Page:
Effects of Alternative Insurer Responses to Discontinued Federal Cost-Sharing Reduction Payments
Jun 3, 2019
Earlier research established that the federal government would likely save money if federal cost-sharing-reduction (CSR) payments to insurers under the Affordable Care Act were restored, but total health insurance enrollment would decrease. The authors of this report analyze what would happen if federal lawmakers used the savings from restoring CSR payments to provide additional health insurance subsidies or to finance reinsurance.
Examining the Effects of Two Policy Alternatives on Spending and Enrollment in the Individual Health Insurance Market
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Under the Affordable Care Act (ACA), insurers are required to offer subsidies that reduce cost-sharing for eligible exchange enrollees who have incomes below 250 percent of the federal poverty level (FPL) and are enrolled in silver-tiered exchange plans. Under the original implementation of the ACA, the federal government made payments to insurers to cover the costs of the cost-sharing reduction (CSR) subsidies. CSRs reduce consumers' out-of-pocket health care costs (premiums, deductibles, and coinsurance), thereby increasing the actuarial value of plans.
In late 2017, the Trump administration decided that federal payments of CSRs were unlawful and halted the federal payments. A new congressional appropriation would be needed to reinstate federal CSR funding under the current administration's policy. Insurers are still required to provide CSR subsidies to qualifying enrollees, despite the fact that the federal government is no longer making CSR payments to insurers. As a result, most states and insurers adopted a practice known as "silver loading" to fund CSRs.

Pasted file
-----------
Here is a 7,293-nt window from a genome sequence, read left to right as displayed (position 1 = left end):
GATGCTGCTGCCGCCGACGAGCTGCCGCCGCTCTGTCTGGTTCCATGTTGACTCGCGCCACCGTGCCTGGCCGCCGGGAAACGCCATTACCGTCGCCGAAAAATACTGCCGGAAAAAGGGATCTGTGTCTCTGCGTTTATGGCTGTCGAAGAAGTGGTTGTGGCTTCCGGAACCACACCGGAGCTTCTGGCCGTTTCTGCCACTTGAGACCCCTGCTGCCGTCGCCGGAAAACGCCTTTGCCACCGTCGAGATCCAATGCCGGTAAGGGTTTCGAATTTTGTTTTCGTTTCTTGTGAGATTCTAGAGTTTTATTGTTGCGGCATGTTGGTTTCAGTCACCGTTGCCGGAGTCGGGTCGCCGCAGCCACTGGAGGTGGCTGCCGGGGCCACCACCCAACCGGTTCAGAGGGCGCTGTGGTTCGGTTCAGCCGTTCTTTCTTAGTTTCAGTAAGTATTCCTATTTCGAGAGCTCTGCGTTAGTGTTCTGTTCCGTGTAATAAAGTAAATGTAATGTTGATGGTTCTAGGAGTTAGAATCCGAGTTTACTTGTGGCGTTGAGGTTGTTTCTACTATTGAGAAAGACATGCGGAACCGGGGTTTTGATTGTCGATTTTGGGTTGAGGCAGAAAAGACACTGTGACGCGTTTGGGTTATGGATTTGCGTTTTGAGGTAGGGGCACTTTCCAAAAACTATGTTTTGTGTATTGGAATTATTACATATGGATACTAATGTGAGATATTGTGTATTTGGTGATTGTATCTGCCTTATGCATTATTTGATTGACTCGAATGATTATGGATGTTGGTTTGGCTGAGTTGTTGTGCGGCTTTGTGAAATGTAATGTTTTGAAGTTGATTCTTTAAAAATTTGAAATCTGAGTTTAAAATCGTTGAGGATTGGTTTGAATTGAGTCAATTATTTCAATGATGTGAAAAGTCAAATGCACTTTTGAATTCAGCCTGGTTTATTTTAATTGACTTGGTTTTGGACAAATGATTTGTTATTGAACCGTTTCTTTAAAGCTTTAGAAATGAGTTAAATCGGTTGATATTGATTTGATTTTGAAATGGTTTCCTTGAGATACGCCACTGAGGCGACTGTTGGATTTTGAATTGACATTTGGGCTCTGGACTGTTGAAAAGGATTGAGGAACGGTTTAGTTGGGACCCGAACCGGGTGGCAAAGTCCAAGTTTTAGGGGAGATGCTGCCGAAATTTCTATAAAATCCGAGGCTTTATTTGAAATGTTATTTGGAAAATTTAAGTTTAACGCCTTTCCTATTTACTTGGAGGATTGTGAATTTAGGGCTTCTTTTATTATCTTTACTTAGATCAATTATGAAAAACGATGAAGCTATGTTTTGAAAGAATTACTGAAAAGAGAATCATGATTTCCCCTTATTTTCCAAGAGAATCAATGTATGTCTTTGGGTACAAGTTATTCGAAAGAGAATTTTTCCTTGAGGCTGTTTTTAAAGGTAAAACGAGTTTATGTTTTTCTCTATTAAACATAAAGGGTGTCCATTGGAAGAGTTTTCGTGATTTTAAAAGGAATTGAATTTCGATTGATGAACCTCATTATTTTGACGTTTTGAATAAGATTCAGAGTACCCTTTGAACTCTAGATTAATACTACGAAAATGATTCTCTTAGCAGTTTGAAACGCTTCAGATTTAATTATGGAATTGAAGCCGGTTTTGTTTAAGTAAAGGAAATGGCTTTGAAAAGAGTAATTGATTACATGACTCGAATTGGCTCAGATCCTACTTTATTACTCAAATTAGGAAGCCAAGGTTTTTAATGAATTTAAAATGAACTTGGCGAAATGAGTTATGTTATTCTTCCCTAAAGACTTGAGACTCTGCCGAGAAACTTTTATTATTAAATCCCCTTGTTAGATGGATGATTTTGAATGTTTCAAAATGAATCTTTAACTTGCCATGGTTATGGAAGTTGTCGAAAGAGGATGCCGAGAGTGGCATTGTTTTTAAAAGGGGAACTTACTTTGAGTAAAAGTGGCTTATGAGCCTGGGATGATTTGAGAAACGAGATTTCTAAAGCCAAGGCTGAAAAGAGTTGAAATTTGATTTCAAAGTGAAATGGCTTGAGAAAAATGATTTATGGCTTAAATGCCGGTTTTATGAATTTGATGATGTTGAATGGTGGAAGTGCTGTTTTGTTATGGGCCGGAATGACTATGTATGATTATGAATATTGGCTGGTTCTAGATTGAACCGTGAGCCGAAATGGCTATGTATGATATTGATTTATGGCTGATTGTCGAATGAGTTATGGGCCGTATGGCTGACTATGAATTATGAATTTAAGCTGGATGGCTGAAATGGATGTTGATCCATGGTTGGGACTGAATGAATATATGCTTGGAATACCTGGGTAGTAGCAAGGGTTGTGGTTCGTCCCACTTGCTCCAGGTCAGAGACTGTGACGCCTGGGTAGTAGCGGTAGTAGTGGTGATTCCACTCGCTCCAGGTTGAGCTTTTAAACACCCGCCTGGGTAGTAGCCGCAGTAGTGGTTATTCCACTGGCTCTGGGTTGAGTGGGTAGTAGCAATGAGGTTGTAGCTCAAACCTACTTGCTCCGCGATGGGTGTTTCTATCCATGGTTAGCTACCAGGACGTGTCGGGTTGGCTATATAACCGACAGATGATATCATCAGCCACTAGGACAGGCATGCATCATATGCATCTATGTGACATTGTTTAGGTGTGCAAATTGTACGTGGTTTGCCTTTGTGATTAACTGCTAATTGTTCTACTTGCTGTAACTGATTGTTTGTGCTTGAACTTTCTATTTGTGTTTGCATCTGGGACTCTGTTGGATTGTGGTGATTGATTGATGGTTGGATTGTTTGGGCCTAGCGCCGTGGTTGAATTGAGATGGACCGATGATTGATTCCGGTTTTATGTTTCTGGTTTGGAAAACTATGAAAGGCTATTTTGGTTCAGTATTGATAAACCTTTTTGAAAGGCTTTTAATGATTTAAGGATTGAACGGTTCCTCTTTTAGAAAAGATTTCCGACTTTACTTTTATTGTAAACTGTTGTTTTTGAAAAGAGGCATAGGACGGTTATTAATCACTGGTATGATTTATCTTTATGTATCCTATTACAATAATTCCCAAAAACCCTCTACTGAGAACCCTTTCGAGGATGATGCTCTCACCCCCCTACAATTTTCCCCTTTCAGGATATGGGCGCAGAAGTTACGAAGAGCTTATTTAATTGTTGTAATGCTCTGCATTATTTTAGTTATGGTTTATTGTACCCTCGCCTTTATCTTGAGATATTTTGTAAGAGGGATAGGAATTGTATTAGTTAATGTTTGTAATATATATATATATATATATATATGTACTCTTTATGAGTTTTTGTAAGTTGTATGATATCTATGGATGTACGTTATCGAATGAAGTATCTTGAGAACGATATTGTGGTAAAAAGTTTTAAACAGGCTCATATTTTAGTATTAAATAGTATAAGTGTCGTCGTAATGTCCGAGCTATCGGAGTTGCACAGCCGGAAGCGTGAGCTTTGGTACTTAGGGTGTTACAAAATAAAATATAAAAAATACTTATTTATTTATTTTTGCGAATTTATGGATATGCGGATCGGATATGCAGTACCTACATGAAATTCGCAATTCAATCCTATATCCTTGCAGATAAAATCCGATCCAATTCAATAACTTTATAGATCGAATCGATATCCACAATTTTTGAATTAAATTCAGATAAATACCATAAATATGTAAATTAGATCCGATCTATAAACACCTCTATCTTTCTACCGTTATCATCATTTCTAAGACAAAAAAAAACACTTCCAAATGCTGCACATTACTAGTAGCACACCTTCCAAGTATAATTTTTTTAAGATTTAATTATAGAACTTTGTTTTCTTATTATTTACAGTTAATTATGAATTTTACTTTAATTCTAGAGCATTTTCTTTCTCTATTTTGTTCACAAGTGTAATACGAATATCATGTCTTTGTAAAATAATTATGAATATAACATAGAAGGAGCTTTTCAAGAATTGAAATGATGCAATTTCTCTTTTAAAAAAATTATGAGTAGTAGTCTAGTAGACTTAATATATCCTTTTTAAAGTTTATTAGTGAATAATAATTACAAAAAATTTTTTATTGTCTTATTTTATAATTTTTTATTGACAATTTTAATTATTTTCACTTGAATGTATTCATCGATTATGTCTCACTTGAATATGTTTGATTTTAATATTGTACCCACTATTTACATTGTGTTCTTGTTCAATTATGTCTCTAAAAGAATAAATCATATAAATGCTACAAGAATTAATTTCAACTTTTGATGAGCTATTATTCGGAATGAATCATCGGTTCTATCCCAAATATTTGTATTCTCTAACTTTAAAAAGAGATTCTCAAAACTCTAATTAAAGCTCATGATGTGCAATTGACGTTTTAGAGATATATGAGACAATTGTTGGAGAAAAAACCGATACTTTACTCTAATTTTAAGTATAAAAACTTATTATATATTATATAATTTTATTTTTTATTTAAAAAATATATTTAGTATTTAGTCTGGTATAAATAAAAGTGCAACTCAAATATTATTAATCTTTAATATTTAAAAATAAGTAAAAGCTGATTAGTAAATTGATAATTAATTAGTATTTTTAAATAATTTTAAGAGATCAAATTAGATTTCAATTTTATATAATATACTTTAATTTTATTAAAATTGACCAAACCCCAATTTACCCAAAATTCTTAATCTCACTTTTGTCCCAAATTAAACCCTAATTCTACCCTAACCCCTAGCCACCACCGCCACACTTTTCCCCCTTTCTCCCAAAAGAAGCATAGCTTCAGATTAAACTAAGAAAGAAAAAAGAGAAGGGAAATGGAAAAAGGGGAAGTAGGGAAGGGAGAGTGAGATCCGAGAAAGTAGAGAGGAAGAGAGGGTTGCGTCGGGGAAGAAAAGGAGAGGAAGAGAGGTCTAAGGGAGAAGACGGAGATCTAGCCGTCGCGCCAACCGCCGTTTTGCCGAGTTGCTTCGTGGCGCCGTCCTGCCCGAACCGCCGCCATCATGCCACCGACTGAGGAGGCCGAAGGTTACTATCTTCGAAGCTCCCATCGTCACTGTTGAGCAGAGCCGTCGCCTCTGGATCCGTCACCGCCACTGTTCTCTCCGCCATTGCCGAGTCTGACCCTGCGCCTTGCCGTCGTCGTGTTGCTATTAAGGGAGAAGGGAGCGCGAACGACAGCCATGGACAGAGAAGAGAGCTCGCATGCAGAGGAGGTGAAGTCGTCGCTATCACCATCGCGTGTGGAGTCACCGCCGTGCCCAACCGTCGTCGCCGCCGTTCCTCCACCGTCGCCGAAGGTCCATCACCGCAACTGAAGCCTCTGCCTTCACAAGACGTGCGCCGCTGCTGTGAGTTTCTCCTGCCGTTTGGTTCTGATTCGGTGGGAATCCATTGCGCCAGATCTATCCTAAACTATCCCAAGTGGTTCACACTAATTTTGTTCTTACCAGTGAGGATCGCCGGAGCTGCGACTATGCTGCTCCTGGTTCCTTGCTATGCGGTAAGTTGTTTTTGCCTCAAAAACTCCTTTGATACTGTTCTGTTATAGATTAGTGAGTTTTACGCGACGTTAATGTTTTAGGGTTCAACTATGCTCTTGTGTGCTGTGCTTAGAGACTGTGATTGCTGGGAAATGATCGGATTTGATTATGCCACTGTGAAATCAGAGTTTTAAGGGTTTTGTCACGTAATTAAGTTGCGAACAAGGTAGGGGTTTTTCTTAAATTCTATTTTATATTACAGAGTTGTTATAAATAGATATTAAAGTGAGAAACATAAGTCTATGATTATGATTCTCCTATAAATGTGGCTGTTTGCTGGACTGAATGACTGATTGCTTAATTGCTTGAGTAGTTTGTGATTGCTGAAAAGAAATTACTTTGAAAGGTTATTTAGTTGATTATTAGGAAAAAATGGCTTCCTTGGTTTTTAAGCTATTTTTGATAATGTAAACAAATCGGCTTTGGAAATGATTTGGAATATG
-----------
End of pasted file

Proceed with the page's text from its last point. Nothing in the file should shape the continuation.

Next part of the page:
Earlier research established that the federal government would likely save money if federal CSR payments to insurers were restored, but total health insurance enrollment — and, in particular, enrollment on the individual market — would decrease. The authors of this report analyze what would happen if federal lawmakers used the savings from restoring CSR payments to provide additional health insurance subsidies or to finance reinsurance. Additionally, they examine how these scenarios would affect premiums and out-of-pocket premium spending both in California and at the national level.
Changes in Premium Payments to Maintain Coverage
The research described in this report was sponsored by Families USA and conducted by the Payment, Cost, and Coverage Program within RAND Health Care.
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